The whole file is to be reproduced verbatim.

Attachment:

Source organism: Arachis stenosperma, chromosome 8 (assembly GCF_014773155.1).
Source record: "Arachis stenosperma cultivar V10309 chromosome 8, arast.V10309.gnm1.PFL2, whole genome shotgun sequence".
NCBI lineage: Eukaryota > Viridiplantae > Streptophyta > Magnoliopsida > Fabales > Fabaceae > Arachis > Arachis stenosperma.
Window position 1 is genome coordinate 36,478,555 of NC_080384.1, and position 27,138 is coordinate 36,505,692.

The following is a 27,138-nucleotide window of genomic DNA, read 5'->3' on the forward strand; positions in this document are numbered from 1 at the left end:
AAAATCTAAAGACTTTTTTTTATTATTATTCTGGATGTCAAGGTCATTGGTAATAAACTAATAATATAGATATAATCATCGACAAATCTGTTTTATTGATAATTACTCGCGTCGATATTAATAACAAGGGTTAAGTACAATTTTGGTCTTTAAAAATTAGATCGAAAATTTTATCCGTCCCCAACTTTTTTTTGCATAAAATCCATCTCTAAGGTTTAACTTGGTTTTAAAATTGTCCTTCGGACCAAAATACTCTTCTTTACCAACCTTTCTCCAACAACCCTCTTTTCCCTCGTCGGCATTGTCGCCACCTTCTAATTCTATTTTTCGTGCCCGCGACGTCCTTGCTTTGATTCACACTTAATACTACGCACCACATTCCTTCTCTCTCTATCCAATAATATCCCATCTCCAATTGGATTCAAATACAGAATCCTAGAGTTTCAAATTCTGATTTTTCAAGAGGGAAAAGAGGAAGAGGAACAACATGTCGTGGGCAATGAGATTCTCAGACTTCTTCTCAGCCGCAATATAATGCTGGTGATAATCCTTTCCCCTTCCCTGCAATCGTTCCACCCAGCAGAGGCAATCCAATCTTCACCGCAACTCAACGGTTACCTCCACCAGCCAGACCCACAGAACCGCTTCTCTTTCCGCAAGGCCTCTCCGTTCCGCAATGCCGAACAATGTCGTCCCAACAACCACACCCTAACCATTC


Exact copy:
Source organism: Arachis stenosperma, chromosome 8 (assembly GCF_014773155.1).
Source record: "Arachis stenosperma cultivar V10309 chromosome 8, arast.V10309.gnm1.PFL2, whole genome shotgun sequence".
NCBI lineage: Eukaryota > Viridiplantae > Streptophyta > Magnoliopsida > Fabales > Fabaceae > Arachis > Arachis stenosperma.
Window position 1 is genome coordinate 36,478,555 of NC_080384.1, and position 27,138 is coordinate 36,505,692.

The following is a 27,138-nucleotide window of genomic DNA, read 5'->3' on the forward strand; positions in this document are numbered from 1 at the left end:
AAAATCTAAAGACTTTTTTTTATTATTATTCTGGATGTCAAGGTCATTGGTAATAAACTAATAATATAGATATAATCATCGACAAATCTGTTTTATTGATAATTACTCGCGTCGATATTAATAACAAGGGTTAAGTACAATTTTGGTCTTTAAAAATTAGATCGAAAATTTTATCCGTCCCCAACTTTTTTTTGCATAAAATCCATCTCTAAGGTTTAACTTGGTTTTAAAATTGTCCTTCGGACCAAAATACTCTTCTTTACCAACCTTTCTCCAACAACCCTCTTTTCCCTCGTCGGCATTGTCGCCACCTTCTAATTCTATTTTTCGTGCCCGCGACGTCCTTGCTTTGATTCACACTTAATACTACGCACCACATTCCTTCTCTCTCTATCCAATAATATCCCATCTCCAATTGGATTCAAATACAGAATCCTAGAGTTTCAAATTCTGATTTTTCAAGAGGGAAAAGAGGAAGAGGAACAACATGTCGTGGGCAATGAGATTCTCAGACTTCTTCTCAGCCGCAATATAATGCTGGTGATAATCCTTTCCCCTTCCCTGCAATCGTTCCACCCAGCAGAGGCAATCCAATCTTCACCGCAACTCAACGGTTACCTCCACCAGCCAGACCCACAGAACCGCTTCTCTTTCCGCAAGGCCTCTCCGTTCCGCAATGCCGAACAATGTCGTCCCAACAACCACACCCTAACCATTC